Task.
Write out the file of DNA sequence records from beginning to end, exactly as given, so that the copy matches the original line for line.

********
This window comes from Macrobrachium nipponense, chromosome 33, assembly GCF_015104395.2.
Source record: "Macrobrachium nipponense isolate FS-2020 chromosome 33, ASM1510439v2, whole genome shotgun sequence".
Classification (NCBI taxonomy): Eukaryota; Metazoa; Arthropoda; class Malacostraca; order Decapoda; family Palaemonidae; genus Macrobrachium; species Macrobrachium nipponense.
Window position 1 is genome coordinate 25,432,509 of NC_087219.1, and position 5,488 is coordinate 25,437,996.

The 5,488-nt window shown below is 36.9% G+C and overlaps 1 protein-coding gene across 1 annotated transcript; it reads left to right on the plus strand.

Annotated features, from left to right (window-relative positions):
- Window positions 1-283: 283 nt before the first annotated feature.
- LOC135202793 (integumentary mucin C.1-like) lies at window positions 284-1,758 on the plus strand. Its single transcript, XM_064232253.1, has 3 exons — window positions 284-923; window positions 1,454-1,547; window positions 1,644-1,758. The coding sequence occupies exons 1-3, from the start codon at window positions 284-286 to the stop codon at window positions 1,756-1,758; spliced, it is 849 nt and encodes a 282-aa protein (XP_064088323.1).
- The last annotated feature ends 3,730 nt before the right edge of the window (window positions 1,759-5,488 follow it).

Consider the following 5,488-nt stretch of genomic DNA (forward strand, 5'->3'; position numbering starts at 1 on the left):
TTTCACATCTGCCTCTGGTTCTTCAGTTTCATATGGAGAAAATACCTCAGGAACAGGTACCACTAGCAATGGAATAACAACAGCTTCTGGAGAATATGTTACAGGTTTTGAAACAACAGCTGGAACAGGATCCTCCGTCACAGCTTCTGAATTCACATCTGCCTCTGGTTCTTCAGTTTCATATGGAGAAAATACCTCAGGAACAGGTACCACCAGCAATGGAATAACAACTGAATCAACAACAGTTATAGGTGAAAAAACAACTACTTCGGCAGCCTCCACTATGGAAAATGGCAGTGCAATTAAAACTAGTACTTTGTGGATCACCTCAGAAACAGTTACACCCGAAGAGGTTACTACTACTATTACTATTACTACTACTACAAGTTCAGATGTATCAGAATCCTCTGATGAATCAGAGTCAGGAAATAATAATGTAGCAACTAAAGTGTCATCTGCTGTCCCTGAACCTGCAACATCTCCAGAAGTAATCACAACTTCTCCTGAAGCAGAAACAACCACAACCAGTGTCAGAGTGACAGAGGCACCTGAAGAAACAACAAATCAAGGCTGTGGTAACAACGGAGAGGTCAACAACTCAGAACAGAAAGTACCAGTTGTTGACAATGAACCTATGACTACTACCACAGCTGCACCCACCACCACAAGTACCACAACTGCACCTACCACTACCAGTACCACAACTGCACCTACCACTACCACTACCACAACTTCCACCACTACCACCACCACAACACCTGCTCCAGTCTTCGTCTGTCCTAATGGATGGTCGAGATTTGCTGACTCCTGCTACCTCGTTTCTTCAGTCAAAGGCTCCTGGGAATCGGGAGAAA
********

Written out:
This window comes from Macrobrachium nipponense, chromosome 33, assembly GCF_015104395.2.
Source record: "Macrobrachium nipponense isolate FS-2020 chromosome 33, ASM1510439v2, whole genome shotgun sequence".
Classification (NCBI taxonomy): Eukaryota; Metazoa; Arthropoda; class Malacostraca; order Decapoda; family Palaemonidae; genus Macrobrachium; species Macrobrachium nipponense.
Window position 1 is genome coordinate 25,432,509 of NC_087219.1, and position 5,488 is coordinate 25,437,996.

The 5,488-nt window shown below is 36.9% G+C and overlaps 1 protein-coding gene across 1 annotated transcript; it reads left to right on the plus strand.

Annotated features, from left to right (window-relative positions):
- Window positions 1-283: 283 nt before the first annotated feature.
- LOC135202793 (integumentary mucin C.1-like) lies at window positions 284-1,758 on the plus strand. Its single transcript, XM_064232253.1, has 3 exons — window positions 284-923; window positions 1,454-1,547; window positions 1,644-1,758. The coding sequence occupies exons 1-3, from the start codon at window positions 284-286 to the stop codon at window positions 1,756-1,758; spliced, it is 849 nt and encodes a 282-aa protein (XP_064088323.1).
- The last annotated feature ends 3,730 nt before the right edge of the window (window positions 1,759-5,488 follow it).

Consider the following 5,488-nt stretch of genomic DNA (forward strand, 5'->3'; position numbering starts at 1 on the left):
TTTCACATCTGCCTCTGGTTCTTCAGTTTCATATGGAGAAAATACCTCAGGAACAGGTACCACTAGCAATGGAATAACAACAGCTTCTGGAGAATATGTTACAGGTTTTGAAACAACAGCTGGAACAGGATCCTCCGTCACAGCTTCTGAATTCACATCTGCCTCTGGTTCTTCAGTTTCATATGGAGAAAATACCTCAGGAACAGGTACCACCAGCAATGGAATAACAACTGAATCAACAACAGTTATAGGTGAAAAAACAACTACTTCGGCAGCCTCCACTATGGAAAATGGCAGTGCAATTAAAACTAGTACTTTGTGGATCACCTCAGAAACAGTTACACCCGAAGAGGTTACTACTACTATTACTATTACTACTACTACAAGTTCAGATGTATCAGAATCCTCTGATGAATCAGAGTCAGGAAATAATAATGTAGCAACTAAAGTGTCATCTGCTGTCCCTGAACCTGCAACATCTCCAGAAGTAATCACAACTTCTCCTGAAGCAGAAACAACCACAACCAGTGTCAGAGTGACAGAGGCACCTGAAGAAACAACAAATCAAGGCTGTGGTAACAACGGAGAGGTCAACAACTCAGAACAGAAAGTACCAGTTGTTGACAATGAACCTATGACTACTACCACAGCTGCACCCACCACCACAAGTACCACAACTGCACCTACCACTACCAGTACCACAACTGCACCTACCACTACCACTACCACAACTTCCACCACTACCACCACCACAACACCTGCTCCAGTCTTCGTCTGTCCTAATGGATGGTCGAGATTTGCTGACTCCTGCTACCTCGTTTCTTCAGTCAAAGGCTCCTGGGAATCGGGAGAAA